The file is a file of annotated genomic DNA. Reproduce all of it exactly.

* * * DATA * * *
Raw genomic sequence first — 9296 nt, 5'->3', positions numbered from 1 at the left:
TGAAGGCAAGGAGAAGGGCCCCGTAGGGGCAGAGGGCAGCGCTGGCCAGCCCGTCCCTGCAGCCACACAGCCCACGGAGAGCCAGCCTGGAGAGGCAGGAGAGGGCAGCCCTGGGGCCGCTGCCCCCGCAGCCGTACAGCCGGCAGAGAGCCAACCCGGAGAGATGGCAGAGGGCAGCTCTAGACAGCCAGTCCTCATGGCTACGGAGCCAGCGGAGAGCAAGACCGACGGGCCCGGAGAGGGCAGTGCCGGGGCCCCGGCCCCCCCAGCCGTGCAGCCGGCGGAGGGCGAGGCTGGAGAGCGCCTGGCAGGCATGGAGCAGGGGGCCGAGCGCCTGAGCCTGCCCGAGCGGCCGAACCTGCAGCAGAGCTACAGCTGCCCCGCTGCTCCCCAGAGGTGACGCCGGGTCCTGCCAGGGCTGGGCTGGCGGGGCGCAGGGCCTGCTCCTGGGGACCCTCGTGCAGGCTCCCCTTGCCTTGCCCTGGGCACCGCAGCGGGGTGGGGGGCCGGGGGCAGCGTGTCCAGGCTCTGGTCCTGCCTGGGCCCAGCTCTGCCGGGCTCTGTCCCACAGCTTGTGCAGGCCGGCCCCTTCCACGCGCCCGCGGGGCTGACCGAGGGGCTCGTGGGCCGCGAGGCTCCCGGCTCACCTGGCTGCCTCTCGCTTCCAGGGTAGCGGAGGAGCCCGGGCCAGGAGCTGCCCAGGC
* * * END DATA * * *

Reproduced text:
Raw genomic sequence first — 9296 nt, 5'->3', positions numbered from 1 at the left:
TGAAGGCAAGGAGAAGGGCCCCGTAGGGGCAGAGGGCAGCGCTGGCCAGCCCGTCCCTGCAGCCACACAGCCCACGGAGAGCCAGCCTGGAGAGGCAGGAGAGGGCAGCCCTGGGGCCGCTGCCCCCGCAGCCGTACAGCCGGCAGAGAGCCAACCCGGAGAGATGGCAGAGGGCAGCTCTAGACAGCCAGTCCTCATGGCTACGGAGCCAGCGGAGAGCAAGACCGACGGGCCCGGAGAGGGCAGTGCCGGGGCCCCGGCCCCCCCAGCCGTGCAGCCGGCGGAGGGCGAGGCTGGAGAGCGCCTGGCAGGCATGGAGCAGGGGGCCGAGCGCCTGAGCCTGCCCGAGCGGCCGAACCTGCAGCAGAGCTACAGCTGCCCCGCTGCTCCCCAGAGGTGACGCCGGGTCCTGCCAGGGCTGGGCTGGCGGGGCGCAGGGCCTGCTCCTGGGGACCCTCGTGCAGGCTCCCCTTGCCTTGCCCTGGGCACCGCAGCGGGGTGGGGGGCCGGGGGCAGCGTGTCCAGGCTCTGGTCCTGCCTGGGCCCAGCTCTGCCGGGCTCTGTCCCACAGCTTGTGCAGGCCGGCCCCTTCCACGCGCCCGCGGGGCTGACCGAGGGGCTCGTGGGCCGCGAGGCTCCCGGCTCACCTGGCTGCCTCTCGCTTCCAGGGTAGCGGAGGAGCCCGGGCCAGGAGCTGCCCAGGC